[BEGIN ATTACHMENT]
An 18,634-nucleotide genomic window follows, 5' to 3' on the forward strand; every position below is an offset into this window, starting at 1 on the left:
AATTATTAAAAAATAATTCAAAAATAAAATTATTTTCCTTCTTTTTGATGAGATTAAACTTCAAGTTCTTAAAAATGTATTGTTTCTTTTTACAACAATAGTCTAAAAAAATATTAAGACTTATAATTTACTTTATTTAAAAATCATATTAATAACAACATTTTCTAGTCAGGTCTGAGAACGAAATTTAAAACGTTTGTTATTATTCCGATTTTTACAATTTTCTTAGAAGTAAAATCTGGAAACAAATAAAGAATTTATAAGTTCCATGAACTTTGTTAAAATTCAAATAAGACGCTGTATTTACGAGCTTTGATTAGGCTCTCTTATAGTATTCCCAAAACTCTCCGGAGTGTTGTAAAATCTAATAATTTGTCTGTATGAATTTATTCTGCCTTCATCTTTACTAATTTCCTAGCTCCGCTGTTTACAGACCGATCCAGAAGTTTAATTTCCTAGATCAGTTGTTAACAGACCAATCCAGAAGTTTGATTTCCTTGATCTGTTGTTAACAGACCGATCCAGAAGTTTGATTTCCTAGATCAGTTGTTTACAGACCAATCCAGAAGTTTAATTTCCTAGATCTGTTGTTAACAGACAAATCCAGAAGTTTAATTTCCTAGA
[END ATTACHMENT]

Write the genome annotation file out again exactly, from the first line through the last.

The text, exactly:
An 18,634-nucleotide genomic window follows, 5' to 3' on the forward strand; every position below is an offset into this window, starting at 1 on the left:
AATTATTAAAAAATAATTCAAAAATAAAATTATTTTCCTTCTTTTTGATGAGATTAAACTTCAAGTTCTTAAAAATGTATTGTTTCTTTTTACAACAATAGTCTAAAAAAATATTAAGACTTATAATTTACTTTATTTAAAAATCATATTAATAACAACATTTTCTAGTCAGGTCTGAGAACGAAATTTAAAACGTTTGTTATTATTCCGATTTTTACAATTTTCTTAGAAGTAAAATCTGGAAACAAATAAAGAATTTATAAGTTCCATGAACTTTGTTAAAATTCAAATAAGACGCTGTATTTACGAGCTTTGATTAGGCTCTCTTATAGTATTCCCAAAACTCTCCGGAGTGTTGTAAAATCTAATAATTTGTCTGTATGAATTTATTCTGCCTTCATCTTTACTAATTTCCTAGCTCCGCTGTTTACAGACCGATCCAGAAGTTTAATTTCCTAGATCAGTTGTTAACAGACCAATCCAGAAGTTTGATTTCCTTGATCTGTTGTTAACAGACCGATCCAGAAGTTTGATTTCCTAGATCAGTTGTTTACAGACCAATCCAGAAGTTTAATTTCCTAGATCTGTTGTTAACAGACAAATCCAGAAGTTTAATTTCCTAGA